Quartz is the hardest non-precious and non-porous stone that is scratch resistant and antimicrobial.  It is the appropriate choice for countertops and is available in many different finishes, colors, and patterns and is indistinguishable from other natural stones, which makes it suitable for every style – traditional or modern. It is an engineered material made of 95% ground natural quartz and 5% polymer resins. Fun fact: “Resins help make quartz stainless and scratch-resistant.”

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Blue Agate Countertop ©www.pinterest.com
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Tiger eye Countertop ©www.gramaco.com
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Petrified Wood ©www.cabinetmakerwarehouse.com

Agate, Tigereye, Petrified wood are all semi-precious stones that are also widely used for countertops as they are tasteful, scratch-resistant, and sustainable.

What materials can be used for “Fixtures and Hardware”?

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Copper colors involve various shiny hues and pastel tones, from vibrant orange, yellowish pink color shades to soft honey color and dark reddish-brown colors. Still, all these colors bring warmness and coziness into interior design and decorating.©www.bocadolobo.com
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Copper is thoughtfully dazzling but still blends seamlessly with rural scents, like wood or stone. ©www.bocadolobo.com

Lead-free copper is naturally antimicrobial and does not need to be resealed and does not emit off-gases. It should be used in kitchen and bathroom fixtures, door and windows, and other fixtures around the house.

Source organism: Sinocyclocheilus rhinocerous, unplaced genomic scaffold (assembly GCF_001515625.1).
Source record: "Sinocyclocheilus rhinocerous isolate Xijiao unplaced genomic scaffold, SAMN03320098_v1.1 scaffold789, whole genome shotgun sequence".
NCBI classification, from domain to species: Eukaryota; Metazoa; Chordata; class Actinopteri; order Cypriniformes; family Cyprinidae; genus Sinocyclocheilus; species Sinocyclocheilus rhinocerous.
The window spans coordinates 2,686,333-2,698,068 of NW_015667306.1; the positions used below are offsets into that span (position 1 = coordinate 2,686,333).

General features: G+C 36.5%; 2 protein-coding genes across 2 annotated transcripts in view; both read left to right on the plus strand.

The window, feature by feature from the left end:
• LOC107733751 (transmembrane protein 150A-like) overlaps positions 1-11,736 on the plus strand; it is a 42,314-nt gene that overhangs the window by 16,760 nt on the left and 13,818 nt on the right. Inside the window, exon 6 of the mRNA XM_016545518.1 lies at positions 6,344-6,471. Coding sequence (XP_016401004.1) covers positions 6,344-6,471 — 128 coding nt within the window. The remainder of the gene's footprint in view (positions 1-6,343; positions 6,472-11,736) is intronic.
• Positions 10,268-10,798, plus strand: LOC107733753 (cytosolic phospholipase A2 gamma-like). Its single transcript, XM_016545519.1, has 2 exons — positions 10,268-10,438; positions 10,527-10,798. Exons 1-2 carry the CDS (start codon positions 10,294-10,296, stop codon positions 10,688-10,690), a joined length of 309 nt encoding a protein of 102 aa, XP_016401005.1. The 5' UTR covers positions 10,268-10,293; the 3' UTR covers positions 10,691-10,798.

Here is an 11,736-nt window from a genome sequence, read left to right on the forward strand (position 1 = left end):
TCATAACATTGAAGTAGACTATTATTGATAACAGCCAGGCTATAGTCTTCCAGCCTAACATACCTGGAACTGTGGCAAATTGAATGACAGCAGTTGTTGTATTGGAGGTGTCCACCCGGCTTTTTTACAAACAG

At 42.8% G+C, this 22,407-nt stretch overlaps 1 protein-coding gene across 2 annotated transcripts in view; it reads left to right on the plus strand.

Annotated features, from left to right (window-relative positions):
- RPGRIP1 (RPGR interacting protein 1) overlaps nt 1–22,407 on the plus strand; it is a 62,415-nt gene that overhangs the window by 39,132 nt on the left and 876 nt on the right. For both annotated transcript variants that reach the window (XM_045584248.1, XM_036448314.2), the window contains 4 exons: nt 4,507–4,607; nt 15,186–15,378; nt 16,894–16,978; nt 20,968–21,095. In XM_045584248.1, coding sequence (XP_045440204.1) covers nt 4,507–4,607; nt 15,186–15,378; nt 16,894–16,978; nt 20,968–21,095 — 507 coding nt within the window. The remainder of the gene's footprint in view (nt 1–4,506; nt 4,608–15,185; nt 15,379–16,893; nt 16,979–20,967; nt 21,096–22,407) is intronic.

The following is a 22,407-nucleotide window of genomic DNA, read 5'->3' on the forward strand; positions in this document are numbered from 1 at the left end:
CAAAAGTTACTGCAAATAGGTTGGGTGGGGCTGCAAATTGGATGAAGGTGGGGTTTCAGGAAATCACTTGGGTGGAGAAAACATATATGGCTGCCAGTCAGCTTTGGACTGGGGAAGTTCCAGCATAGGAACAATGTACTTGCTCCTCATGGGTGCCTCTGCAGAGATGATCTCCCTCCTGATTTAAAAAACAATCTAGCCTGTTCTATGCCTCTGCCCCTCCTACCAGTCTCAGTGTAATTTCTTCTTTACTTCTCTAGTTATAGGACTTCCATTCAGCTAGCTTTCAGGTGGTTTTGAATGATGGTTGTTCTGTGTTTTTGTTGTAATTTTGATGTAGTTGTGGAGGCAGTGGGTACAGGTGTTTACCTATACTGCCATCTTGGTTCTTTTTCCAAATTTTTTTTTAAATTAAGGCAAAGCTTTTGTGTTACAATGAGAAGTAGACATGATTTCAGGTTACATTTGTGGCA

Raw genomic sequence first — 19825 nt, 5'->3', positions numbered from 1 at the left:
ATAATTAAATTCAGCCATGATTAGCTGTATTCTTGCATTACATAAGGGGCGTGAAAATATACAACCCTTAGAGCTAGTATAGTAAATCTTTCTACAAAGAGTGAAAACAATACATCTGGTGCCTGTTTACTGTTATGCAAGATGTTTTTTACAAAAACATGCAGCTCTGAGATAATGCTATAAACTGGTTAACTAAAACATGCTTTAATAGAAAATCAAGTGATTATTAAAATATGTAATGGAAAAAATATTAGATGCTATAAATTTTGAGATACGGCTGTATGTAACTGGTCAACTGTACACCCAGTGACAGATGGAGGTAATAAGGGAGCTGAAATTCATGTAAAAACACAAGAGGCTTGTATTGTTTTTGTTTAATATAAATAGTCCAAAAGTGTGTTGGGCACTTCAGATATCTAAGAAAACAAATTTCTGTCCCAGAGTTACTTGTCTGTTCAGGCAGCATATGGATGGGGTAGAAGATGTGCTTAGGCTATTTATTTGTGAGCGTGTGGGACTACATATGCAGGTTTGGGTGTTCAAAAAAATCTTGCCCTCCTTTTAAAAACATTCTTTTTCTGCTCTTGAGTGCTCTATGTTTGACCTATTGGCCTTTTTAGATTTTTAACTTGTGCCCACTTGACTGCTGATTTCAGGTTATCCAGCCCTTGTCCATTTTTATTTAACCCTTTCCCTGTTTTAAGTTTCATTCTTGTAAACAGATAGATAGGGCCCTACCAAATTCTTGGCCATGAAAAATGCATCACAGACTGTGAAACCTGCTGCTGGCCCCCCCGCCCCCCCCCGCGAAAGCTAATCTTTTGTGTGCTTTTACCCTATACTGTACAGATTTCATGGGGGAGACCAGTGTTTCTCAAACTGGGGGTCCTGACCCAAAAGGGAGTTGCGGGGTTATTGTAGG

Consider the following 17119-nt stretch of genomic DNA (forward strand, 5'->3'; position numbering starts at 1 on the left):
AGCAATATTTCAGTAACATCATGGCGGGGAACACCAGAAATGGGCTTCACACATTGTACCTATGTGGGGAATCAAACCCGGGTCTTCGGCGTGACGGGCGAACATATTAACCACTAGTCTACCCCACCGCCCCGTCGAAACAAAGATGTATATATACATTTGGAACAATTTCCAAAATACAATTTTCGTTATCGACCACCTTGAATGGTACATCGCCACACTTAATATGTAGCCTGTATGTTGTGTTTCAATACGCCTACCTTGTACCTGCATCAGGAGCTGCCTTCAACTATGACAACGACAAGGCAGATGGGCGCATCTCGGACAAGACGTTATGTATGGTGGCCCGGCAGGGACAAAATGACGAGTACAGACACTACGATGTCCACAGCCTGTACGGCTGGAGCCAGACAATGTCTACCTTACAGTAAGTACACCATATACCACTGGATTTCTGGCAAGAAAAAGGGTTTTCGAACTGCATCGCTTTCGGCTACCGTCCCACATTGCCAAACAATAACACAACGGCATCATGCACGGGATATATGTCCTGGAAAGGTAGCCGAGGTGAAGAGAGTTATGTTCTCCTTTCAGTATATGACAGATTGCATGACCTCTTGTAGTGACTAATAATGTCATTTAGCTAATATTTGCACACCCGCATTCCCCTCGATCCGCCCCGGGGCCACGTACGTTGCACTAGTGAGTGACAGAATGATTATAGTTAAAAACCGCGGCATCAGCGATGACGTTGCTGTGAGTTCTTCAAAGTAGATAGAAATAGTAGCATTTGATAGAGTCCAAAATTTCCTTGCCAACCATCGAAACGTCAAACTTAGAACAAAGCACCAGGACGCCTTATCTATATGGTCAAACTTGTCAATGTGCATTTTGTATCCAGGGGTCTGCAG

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Copper sinks and copper baths. ©eyefordesignlfd.blogspot.com
A copper-clad countertop would be a stunning addition to any kitchen as it’s said to have antimicrobial properties – which is a plus for food preparation. ©eyefordesignlfd.blogspot.com

Copper is the trend of 2020.

Copper Automatic Infrared Sensor Sink Basin Faucet Hands-Free ©www.aliexpress.com

Also, smart solutions – handsfree fixtures in the kitchen and bathrooms are available and are distributed by several manufacturers such as Delta and Wood, with very stylish options.

As the concerns regarding post-COVID-19 will change the architect and designer’s approach to design, simultaneously, the new parameters in construction will make the project viable, efficient, and cost-effective. The application of nanotechnology on architectural surfaces will be intensified to stop the spread of viruses via touch. These technologies can potentially kill germs on contact. By then, it is inevitable that many new architectural products such as doorknobs, lift buttons, toilet ware, and fittings to furniture and paint employing this technology will emerge in the market. 

More style. Fewer germs. ©www.forbes.com

Sustainability, healthcare and design will further consolidate its status as an integral part of every approach, and projects will become more self-sufficient. We will look to establish fast responding structures, while already transforming existing underused spaces. Adaptive reuse approaches will become vital in our emergency responses, allowing for rapid action. The field of architecture and design would improve furthermore, as the world economy is suffering.

Author

A budding designer, writer, and artist, Sumedha Singh aim's for eternity by aiding in creating structures of tomorrow that would preserve the ideas of today. With a profound passion for art and architecture, she longs to educate others about the urban communities according to the requirement of the people of tomorrow.